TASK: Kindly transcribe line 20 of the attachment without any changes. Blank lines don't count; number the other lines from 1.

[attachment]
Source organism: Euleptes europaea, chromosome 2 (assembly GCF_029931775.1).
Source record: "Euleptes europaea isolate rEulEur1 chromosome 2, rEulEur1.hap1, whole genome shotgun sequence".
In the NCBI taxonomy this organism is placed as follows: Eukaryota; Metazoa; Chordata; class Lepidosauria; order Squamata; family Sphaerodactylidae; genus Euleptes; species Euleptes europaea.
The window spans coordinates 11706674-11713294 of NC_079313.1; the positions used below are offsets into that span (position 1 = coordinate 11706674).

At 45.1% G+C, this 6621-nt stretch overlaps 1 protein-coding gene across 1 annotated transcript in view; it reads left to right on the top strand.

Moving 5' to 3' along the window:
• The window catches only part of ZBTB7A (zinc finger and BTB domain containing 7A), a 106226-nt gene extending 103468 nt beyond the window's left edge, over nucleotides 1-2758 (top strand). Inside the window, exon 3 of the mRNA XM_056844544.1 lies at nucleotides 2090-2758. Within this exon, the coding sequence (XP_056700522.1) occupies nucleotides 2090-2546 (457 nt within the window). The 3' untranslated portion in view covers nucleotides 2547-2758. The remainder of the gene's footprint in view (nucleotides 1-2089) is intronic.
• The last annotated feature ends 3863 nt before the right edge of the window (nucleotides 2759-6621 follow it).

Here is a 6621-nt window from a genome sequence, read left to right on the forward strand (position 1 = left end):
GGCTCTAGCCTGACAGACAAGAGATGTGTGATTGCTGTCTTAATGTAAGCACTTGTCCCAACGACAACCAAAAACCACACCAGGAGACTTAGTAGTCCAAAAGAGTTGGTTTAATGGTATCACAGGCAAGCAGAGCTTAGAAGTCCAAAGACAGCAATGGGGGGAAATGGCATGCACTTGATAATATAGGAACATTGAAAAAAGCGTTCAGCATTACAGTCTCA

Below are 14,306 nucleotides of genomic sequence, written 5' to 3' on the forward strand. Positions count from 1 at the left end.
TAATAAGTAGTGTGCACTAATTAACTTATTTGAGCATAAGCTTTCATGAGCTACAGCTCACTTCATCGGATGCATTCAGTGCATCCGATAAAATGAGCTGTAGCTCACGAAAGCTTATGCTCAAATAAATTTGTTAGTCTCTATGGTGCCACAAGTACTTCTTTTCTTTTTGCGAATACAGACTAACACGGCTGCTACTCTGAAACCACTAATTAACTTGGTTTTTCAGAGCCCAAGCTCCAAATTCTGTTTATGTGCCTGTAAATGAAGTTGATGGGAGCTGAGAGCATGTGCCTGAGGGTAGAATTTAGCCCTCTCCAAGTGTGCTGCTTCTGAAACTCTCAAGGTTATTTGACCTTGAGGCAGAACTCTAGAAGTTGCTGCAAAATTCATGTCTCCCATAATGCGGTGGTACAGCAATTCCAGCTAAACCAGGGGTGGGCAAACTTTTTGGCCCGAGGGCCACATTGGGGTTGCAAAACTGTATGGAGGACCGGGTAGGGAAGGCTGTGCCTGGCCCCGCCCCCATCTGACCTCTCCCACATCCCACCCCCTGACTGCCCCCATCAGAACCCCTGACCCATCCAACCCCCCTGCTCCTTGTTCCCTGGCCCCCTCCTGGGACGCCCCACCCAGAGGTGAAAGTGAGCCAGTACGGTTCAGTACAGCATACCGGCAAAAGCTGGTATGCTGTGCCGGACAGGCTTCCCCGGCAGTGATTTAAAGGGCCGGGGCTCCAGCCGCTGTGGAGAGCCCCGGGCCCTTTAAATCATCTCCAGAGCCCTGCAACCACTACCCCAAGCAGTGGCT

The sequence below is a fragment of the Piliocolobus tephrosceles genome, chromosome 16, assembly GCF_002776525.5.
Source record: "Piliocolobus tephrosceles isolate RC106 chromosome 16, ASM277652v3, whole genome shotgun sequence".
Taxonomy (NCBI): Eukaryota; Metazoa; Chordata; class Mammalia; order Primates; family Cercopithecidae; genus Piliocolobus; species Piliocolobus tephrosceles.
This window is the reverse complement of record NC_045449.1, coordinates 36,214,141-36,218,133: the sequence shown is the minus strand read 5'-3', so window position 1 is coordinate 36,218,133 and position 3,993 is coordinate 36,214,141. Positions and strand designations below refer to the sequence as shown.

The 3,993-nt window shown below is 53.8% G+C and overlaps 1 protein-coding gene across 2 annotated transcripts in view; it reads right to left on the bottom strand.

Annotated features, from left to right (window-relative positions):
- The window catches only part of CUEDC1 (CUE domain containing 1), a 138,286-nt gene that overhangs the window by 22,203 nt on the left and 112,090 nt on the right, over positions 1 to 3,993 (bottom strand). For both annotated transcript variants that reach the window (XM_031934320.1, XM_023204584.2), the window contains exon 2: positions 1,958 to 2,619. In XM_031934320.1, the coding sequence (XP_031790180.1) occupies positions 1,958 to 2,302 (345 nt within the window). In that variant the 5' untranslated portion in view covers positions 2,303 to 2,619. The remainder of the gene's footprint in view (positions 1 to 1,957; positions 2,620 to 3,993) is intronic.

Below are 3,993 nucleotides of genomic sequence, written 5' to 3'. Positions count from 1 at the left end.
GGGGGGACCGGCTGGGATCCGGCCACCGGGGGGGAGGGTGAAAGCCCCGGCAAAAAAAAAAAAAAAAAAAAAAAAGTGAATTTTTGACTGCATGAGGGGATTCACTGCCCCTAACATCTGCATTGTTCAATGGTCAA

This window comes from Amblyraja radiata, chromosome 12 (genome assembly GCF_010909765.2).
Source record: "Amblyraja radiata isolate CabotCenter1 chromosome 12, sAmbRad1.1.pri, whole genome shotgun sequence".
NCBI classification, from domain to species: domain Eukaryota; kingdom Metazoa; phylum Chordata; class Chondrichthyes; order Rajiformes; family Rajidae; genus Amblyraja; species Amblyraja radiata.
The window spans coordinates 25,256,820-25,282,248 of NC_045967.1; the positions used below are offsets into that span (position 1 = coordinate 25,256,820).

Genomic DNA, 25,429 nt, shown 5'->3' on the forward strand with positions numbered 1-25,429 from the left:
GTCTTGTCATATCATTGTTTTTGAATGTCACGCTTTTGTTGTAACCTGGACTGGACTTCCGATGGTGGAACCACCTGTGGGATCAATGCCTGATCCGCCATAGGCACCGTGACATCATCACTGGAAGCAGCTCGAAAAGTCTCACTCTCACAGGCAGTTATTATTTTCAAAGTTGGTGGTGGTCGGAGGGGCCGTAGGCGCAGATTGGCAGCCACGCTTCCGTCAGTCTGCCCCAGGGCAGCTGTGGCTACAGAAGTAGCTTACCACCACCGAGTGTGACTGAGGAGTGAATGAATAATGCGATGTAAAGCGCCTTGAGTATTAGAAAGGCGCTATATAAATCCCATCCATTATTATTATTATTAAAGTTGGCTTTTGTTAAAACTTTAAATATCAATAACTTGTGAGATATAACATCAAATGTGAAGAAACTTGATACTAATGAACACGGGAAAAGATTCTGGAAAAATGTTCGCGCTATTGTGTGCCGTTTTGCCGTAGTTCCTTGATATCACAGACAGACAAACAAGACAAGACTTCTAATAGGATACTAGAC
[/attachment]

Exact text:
Below are 3,993 nucleotides of genomic sequence, written 5' to 3'. Positions count from 1 at the left end.